Gamma: “The household sector is not going into debt because they have inadequate income to support consumption, they are going into debt in order to purchase houses.
“The cause of the process has not been a shortage of government spending, it has been an ever-increasing propensity of home-buyers to pay more and more for houses. There is momentum in the market, as rising prices support higher LTV ratios, easier credit standards, more lending, which in turn continues to push prices higher.
“The ultimate causes of this situation probably does lie with faulty government policies: favourable tax treatments toward housing investment, grant incentives to first homebuyers, slow and inefficient release of residential land, little incentive for increasing the housing stock rather than simply bidding up prices of existing homes.
“What should the government do in this scenario? Increase spending in order to match the asset price inflation (hence increasing spending relative to actual real output? Or perhaps address the underlying problems contributing to the increasing indebtedness.”
I have some thoughts about this. And there are plenty of people here who really understand this who con correct me where I am wrong.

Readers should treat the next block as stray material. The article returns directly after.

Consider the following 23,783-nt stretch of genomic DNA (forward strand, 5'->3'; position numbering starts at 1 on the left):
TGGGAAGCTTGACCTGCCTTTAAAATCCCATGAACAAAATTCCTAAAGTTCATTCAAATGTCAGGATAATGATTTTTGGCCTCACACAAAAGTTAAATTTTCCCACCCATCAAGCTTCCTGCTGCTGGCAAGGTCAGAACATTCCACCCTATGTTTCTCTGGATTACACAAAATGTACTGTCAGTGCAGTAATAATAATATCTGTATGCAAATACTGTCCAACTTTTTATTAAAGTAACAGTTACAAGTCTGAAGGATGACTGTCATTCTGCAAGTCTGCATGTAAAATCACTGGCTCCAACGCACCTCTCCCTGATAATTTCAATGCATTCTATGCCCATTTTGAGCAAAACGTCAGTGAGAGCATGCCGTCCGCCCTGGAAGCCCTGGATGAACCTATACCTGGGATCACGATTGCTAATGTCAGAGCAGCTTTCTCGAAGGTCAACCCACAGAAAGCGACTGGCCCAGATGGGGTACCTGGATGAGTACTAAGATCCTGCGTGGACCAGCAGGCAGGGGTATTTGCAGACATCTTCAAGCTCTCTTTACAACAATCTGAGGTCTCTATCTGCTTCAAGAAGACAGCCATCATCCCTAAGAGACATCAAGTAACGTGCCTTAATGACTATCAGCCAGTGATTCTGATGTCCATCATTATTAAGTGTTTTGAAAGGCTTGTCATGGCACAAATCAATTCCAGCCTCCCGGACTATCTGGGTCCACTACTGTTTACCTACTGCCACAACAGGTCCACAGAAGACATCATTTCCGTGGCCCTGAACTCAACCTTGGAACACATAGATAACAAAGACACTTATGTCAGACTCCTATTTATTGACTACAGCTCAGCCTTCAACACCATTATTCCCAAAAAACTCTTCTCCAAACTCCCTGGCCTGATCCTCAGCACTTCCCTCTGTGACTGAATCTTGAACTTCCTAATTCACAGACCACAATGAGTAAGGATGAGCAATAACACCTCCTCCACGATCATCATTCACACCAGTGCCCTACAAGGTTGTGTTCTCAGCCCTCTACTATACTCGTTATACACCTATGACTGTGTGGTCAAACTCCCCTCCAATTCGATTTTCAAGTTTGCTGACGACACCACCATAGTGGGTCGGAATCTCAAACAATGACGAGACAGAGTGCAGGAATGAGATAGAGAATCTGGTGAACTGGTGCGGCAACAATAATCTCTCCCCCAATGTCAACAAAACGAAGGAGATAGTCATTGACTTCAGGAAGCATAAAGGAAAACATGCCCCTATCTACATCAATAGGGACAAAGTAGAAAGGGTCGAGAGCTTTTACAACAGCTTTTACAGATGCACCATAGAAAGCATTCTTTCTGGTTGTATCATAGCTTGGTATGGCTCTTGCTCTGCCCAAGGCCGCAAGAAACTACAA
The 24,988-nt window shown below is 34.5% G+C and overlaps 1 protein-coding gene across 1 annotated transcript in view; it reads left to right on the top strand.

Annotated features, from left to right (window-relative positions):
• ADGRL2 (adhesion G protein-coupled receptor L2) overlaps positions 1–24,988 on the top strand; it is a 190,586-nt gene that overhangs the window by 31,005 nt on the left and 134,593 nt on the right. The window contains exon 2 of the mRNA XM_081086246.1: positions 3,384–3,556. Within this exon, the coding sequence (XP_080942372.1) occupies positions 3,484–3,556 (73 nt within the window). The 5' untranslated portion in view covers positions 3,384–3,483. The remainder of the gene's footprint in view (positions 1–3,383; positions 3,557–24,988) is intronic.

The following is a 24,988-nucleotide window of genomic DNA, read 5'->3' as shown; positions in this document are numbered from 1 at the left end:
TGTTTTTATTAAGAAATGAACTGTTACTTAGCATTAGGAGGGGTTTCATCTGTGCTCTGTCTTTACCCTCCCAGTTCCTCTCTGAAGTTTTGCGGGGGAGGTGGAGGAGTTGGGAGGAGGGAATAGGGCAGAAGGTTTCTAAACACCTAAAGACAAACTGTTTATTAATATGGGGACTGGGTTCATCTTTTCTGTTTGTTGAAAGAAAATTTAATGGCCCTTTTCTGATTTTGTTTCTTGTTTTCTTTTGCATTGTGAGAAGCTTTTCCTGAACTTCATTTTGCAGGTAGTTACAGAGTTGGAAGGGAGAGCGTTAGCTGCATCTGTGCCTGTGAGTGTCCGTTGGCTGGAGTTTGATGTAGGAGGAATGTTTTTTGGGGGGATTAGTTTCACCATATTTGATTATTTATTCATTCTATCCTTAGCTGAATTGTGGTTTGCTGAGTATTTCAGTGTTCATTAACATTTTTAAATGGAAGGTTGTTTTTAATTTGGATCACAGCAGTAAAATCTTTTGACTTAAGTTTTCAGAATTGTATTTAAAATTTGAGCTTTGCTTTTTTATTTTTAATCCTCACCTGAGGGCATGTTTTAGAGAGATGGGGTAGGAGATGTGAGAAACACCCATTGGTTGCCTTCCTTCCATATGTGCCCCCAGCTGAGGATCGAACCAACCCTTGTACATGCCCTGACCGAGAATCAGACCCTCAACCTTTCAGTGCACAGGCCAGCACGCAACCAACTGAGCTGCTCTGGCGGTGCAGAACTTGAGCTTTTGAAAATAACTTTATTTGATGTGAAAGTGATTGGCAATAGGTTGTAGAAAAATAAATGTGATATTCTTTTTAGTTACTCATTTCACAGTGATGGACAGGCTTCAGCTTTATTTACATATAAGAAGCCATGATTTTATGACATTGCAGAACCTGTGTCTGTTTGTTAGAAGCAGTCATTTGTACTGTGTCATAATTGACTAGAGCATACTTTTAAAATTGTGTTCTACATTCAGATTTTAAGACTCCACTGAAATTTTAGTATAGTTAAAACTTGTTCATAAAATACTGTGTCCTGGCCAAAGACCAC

IMO, the housing bubble should have been pricked years ago. But it wasn’t, and now prices have fallen and are falling. The government, at least in the U. S., is doing something to prop it up. Meanwhile, people are defaulting, going bankrupt, or deleveraging, and getting a loan to buy a house is not so easy.
Let’s look at the people, who may not be homeowners, but who may be worried about losing their jobs or otherwise want to save or reduce their debt. Where do they get the money? If they are saving or reducing their debt, then (ignoring imports and exports) somebody else has to be reducing their savings or increasing their debt, OR the government has to run a deficit large enough to allow them to save or pay down their debt. If the government does not do so, you are going to have a lot of frustrated people.